Jules Woodson, another abuse survivor on the Twitter discussion, called the matter “a systemic problem” that isn’t about the survivors forgiving those who abused them, but rather leadership who have ignored the abuse for years. 

And I have forgiven. This is about something so much bigger than that,” Woodson said. 

“While everyone is fighting and arguing over this, and while the buck has been passed for all of these years, there are more and more and more survivors,” Thigpen said, and survivors must carry the stories of the new survivors. 

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“Helping to pick people up and carrying them through to the finish line, and it’s not the church,” Thigpen said. “We’re the ones asking for the church to help us carry them through.” 

Pastor Andrew Herbert of Paramount Baptist Church in Texas and a member of the committee’s sexual abuse task force, talking during the discussion said the committee, some of the committee’s  senior staff, and the newly-appointed committee lawyers “have been working overtime to try to avoid this and doing everything they can not to fulfill the will of the messengers.” 

Once the committee meeting resumed after an executive session to give the committee’s attorneys time to discuss a matter with members,  committee member and pastor Mike Keahbone ​​of First Baptist Church of Lawton in Oklahoma said “we cannot fail today.” 

“I’ve heard over and over again about our fiduciary duty and our accountability to this organization, and I get that, but over the last 14 days-plus I become more concerned with our spiritual fiduciary responsibility, and our accountability to the Lord, to make sure that we don’t empty the gospel of its power to a watching world,” Keahbone said.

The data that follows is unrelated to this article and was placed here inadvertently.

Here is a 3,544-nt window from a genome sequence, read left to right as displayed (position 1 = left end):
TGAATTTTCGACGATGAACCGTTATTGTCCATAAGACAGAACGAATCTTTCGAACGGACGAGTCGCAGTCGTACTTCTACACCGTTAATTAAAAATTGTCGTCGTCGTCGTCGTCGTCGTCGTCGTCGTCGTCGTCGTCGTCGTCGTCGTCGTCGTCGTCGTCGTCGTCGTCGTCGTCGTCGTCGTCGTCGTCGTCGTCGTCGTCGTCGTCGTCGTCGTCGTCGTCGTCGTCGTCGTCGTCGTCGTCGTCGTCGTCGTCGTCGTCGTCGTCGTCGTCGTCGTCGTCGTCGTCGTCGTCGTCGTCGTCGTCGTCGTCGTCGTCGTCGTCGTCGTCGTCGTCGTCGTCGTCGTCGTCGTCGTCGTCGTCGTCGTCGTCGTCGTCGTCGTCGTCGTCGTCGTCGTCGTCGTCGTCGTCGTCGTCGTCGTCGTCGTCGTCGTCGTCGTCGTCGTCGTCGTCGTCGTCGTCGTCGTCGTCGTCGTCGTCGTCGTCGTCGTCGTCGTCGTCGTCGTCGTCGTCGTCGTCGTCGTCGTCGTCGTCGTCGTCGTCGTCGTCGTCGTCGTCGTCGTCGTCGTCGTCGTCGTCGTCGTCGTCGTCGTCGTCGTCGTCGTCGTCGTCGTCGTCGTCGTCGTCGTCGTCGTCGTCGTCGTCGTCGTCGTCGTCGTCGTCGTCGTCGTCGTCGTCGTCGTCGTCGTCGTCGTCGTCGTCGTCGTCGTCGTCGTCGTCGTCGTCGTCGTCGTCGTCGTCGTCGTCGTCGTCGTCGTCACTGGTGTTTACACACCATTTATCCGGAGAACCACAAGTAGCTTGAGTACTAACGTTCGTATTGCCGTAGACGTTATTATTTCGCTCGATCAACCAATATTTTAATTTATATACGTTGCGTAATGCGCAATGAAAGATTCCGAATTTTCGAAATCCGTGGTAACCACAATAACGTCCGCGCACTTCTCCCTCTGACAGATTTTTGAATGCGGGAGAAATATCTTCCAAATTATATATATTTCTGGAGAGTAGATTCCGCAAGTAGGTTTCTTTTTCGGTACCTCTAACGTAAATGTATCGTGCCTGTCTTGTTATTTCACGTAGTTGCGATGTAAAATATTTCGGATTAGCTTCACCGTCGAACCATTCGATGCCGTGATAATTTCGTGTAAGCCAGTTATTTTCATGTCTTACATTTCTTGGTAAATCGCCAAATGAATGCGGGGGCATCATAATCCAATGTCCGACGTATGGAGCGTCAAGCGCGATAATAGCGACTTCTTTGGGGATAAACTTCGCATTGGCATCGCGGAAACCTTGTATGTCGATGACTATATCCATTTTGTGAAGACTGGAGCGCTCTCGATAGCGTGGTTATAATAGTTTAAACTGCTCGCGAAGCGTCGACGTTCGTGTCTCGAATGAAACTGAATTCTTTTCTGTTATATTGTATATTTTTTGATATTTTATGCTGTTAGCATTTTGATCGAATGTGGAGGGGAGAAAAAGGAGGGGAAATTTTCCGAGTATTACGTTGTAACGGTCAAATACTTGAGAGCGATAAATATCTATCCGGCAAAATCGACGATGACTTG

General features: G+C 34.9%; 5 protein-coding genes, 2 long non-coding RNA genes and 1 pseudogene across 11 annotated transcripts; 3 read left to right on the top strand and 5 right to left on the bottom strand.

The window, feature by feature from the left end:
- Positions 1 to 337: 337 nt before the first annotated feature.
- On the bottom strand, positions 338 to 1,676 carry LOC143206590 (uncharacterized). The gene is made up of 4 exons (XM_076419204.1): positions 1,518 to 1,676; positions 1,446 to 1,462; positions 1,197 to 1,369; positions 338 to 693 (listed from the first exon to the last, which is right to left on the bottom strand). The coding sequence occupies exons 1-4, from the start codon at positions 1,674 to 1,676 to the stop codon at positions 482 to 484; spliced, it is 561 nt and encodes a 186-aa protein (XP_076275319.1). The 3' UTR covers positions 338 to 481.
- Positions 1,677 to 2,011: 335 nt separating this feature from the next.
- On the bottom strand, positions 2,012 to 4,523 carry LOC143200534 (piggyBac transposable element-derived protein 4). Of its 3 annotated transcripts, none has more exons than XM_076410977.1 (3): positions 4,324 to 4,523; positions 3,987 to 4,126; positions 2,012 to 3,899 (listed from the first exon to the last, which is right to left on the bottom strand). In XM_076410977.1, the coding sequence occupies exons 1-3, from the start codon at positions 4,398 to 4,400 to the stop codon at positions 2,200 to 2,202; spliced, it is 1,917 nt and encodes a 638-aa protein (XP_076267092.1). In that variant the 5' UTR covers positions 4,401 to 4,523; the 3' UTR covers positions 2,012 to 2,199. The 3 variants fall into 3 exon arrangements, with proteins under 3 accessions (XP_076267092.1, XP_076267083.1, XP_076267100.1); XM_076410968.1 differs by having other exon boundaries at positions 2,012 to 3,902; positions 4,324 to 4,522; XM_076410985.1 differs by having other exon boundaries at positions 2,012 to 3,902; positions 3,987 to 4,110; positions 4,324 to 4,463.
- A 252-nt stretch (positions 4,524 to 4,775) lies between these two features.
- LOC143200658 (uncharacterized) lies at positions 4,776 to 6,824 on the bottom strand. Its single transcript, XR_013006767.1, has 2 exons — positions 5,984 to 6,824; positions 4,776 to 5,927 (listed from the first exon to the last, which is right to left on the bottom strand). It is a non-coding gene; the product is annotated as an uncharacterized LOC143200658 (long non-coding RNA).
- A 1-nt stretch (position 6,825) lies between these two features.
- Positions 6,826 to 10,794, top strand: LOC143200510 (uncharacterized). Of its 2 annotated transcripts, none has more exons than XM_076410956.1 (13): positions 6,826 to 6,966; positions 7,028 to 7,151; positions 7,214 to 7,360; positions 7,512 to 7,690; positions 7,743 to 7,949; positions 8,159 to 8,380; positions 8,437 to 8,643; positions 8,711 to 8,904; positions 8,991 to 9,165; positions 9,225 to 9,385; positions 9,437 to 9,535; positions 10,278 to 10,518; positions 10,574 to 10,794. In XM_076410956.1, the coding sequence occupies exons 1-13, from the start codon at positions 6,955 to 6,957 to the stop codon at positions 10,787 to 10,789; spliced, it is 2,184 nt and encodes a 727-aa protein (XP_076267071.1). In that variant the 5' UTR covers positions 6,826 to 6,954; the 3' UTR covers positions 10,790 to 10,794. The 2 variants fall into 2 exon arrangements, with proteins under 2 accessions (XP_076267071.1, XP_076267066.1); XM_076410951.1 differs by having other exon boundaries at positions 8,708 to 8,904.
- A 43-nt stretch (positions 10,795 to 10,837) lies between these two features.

Rob Showers, committee member and chairman of Committee on Missions and Ministry, then proposed a substitute motion which would allow the committee to “consider the waiver of privilege at the appropriate time,” thereby putting off the decision to some future time. 

Showers’s motion also called for a law firm to be hired “that will be mutually agreeable to the executive committee” which would hire Guidepost “who are subject to attorney-client privilege” to conduct the investigation. Guidepost would be given all documents, including attorney-client privilege documents, and the committee would decide on the waver matter at that later time. 

After some confusion as to whether the committee should first vote on Wellman’s motion or Showers’s motion, Showers’s motion was taken up first, and members voted 51 percent against the motion. 

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Debate on Wellman’s motion resumed, and committee member Dave Bryan, speaking for the motion, said that while he had twice voted against waiving attorney-client privilege, he planned to vote for the motion Tuesday. 

“If we are going to suffer, let’s suffer for doing the right thing,” Bryan said. “And while we disagree on what that right thing is, for myself it comes down to not advocating, not falling in line with the direction of our convention, I believe could be even more disastrous for the executive committee and where we are right now.” 

After more debate, members voted 44-31 to approve the contract with Guidepost and to waive attorney-client privilege. 

“I’d like to really express my relief that this present challenge seems to be behind us,” said committee chairman Rolland Slade, who voted Tuesday to waive privilege.  “Also, I want to express sorrow over the conduct that we have displayed as Southern Baptists over the course of this absolutely necessary deliberative process.” 

“Too often, brothers and sisters have demonized one another for having reasonable disagreements as everyone fought to fullfill, not to defy, the will of the messengers, which included absolutely unnecessary personal attacks on our EC members, legal advisors and members of the sexual abuse Task Force.”

Slade said it’s time for the committee to move forward without attacking one-another. 

“Most importantly, it’s time to know for sure where we have fallen short on the question of sexual abuse within the Southern Baptist Convention,” Slade said. “So that we can correct any errors and move into the future as a convention that’s the most safe for our most vulnerable members.”

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Eddie Burkhalter is a reporter at the Alabama Political Reporter. You can email him at [email protected] or reach him via Twitter.